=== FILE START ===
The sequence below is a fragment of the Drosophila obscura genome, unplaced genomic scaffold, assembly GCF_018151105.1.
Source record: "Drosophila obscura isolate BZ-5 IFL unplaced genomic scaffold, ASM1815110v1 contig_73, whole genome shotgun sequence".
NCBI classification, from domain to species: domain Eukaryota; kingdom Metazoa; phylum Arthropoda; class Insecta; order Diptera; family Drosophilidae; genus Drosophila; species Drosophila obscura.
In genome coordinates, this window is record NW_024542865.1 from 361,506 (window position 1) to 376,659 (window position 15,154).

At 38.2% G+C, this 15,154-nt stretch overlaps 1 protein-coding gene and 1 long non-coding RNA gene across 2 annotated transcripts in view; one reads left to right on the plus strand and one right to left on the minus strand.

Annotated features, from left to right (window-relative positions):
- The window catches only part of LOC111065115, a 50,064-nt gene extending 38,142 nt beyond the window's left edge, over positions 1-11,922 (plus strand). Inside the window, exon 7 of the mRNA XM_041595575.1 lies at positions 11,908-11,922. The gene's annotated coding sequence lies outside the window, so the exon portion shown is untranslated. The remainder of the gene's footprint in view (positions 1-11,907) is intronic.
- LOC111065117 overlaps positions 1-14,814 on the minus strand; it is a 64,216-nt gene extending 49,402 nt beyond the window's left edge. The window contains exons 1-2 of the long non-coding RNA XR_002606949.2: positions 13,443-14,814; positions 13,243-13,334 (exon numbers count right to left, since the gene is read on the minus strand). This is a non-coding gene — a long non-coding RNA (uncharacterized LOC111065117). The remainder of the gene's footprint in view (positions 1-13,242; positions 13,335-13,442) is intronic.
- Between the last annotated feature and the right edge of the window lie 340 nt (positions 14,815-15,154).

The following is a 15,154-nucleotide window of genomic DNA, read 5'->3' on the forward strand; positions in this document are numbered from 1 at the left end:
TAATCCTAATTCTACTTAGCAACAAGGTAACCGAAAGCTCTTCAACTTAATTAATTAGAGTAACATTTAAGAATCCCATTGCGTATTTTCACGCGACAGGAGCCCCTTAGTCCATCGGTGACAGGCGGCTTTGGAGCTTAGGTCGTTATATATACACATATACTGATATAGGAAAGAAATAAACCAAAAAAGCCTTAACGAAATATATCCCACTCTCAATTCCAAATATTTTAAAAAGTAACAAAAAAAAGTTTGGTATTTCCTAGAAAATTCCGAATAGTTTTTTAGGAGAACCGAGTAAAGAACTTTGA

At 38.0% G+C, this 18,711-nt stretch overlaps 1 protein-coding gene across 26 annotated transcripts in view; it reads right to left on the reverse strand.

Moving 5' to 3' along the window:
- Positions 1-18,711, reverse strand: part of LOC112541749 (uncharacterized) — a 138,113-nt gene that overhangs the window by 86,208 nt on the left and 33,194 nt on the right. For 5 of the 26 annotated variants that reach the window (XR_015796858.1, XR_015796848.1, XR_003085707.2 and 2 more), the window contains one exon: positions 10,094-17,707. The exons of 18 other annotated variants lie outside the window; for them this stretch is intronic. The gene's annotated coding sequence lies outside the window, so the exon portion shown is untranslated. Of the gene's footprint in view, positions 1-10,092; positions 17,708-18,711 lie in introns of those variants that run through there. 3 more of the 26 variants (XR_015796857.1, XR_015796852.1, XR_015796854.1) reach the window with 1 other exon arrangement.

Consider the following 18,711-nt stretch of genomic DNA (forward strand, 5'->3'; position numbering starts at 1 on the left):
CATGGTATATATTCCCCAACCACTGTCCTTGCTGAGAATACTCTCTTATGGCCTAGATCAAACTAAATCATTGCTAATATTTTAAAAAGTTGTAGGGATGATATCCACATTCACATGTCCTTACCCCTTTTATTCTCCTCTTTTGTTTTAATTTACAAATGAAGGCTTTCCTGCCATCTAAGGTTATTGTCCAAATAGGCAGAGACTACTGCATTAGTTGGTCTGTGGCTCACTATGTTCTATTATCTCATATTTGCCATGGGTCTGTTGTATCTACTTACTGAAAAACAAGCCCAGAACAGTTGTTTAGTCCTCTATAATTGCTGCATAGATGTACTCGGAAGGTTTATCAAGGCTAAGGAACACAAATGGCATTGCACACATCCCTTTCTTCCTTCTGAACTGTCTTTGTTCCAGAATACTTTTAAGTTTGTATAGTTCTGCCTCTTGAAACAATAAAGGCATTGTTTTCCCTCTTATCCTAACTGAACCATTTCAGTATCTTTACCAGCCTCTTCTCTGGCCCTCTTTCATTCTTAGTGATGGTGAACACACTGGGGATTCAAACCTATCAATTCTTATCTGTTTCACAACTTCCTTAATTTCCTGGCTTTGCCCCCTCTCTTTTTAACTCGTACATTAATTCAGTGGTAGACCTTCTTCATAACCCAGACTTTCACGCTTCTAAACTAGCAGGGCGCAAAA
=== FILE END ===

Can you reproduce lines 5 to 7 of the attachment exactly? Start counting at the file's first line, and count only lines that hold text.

At 38.2% G+C, this 15,154-nt stretch overlaps 1 protein-coding gene and 1 long non-coding RNA gene across 2 annotated transcripts in view; one reads left to right on the plus strand and one right to left on the minus strand.

Annotated features, from left to right (window-relative positions):
- The window catches only part of LOC111065115, a 50,064-nt gene extending 38,142 nt beyond the window's left edge, over positions 1-11,922 (plus strand). Inside the window, exon 7 of the mRNA XM_041595575.1 lies at positions 11,908-11,922. The gene's annotated coding sequence lies outside the window, so the exon portion shown is untranslated. The remainder of the gene's footprint in view (positions 1-11,907) is intronic.